The results in Table 4 suggest that coordination in wage bargaining and regional wage dispersion seem to be linked. The panel is estimated first as a pool and then with fixed region effects, with random region effects and with fixed region and time effects. The Hausman test implies that the specification should include fixed effects as opposed to random effects. Also, both region and time effects are statistically significant. The estimate of the coordination index is negative and statistically significant at the 10 percent level in the pooled panel regression and at the 1 percent level in the regressions with fixed and random region effects. Although still with the right sign, the estimate is significant only at the 15 percent level in the regression with both fixed region and time effects. Despite the fact that the level of significance is not always high, one could say that according to these results a high level of coordination seems to be linked to low regional wage differentiation. The estimate of the unemployment differential is positive, as would be expected, but not always statistically significant. The estimate of the productivity differential is also positive and statistically significant but in the regression with the fixed region effects, in which, although significant, has the wrong sign. The estimation with fixed effects explains 66 percent of the variation in regional wages.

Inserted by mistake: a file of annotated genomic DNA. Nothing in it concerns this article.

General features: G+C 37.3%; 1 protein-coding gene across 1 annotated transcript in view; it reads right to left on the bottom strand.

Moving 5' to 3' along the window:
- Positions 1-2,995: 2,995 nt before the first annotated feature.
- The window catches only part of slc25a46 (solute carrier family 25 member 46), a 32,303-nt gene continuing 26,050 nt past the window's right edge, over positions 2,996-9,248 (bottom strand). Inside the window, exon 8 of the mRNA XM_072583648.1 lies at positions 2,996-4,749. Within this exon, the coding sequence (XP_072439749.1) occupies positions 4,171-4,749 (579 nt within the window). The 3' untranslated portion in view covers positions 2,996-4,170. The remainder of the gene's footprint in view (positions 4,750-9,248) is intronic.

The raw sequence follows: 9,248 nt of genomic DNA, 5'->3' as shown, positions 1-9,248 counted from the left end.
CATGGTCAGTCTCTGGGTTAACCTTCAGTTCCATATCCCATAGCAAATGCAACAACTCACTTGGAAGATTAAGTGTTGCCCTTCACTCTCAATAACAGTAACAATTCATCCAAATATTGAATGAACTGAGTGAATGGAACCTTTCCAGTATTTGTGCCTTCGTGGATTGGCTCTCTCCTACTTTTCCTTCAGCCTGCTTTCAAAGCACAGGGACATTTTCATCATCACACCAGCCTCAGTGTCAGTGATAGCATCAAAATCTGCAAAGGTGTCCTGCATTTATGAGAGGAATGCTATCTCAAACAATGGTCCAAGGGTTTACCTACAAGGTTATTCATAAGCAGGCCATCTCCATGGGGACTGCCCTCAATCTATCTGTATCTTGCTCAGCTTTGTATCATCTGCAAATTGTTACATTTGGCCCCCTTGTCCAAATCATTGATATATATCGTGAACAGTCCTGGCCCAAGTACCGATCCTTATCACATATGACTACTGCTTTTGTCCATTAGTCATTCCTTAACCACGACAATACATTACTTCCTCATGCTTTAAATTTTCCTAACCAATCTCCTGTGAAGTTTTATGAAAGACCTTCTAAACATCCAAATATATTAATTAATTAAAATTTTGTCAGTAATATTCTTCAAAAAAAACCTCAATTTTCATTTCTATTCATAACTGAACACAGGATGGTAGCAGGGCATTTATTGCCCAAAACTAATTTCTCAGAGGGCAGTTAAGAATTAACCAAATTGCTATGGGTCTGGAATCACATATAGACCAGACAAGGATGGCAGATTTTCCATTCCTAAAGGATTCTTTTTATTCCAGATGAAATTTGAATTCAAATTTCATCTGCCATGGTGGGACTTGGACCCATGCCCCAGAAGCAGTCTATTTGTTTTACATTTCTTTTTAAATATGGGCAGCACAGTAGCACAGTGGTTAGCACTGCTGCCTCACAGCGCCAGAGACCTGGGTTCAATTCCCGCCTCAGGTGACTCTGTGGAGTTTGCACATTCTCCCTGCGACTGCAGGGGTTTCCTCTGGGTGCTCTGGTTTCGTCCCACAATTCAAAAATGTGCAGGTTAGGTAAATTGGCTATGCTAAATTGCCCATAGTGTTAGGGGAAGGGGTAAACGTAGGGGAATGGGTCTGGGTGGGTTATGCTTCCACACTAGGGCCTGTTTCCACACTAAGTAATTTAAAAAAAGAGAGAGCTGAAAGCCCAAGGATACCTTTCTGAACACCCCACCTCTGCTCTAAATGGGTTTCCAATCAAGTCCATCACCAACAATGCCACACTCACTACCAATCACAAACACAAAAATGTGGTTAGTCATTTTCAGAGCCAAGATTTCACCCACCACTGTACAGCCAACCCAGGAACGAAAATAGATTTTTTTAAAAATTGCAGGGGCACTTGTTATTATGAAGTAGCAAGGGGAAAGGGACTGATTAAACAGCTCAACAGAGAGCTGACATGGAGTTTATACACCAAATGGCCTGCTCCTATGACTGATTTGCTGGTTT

Table 4.

Regional Wage Differentiation and Wage Bargaining in the EU, 1980–2000

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Note: The sample includes 220 regions from the following countries: Belgium, Germany, Spain, France, Italy, Netherlands, Austria, Portugal, Sweden and the UK. The definition of the regions follows Eurostat. The data are five-year averages for the period 1980 to 2000. The dependent variable is the difference between the wage in a region and the wage in the whole country of this region, measured as the absolute value of 1 minus the ratio of the wage in a region with the national wage.

Institutions are often assumed to be exogenous, but labor market institutions do change over time. Although the change of labor market institutions is usually very slow, some causality concerns may be justified. Furthermore, it could be the case that countries without large regional wage differentials adopt a centralized wage bargaining system, rather than the other way around. The estimation with fixed effects addresses the later concern, but the first concern could be addressed only by estimation with instrumental variables.

Results from an estimation with instrumental variables suggest an even stronger link between coordination in wage bargaining and regional wage dispersion. The instruments include the lagged values of the coordination and centralization indices. The estimates of the coordination index in Table 5 are now statistically significant at the 1 percent level, even when both fixed region and time effects are included in the specification.8

Table 5.

Regional Wage Differentiation and Wage Bargaining in the EU, Estimation with Instrumental Variables, 1980-2000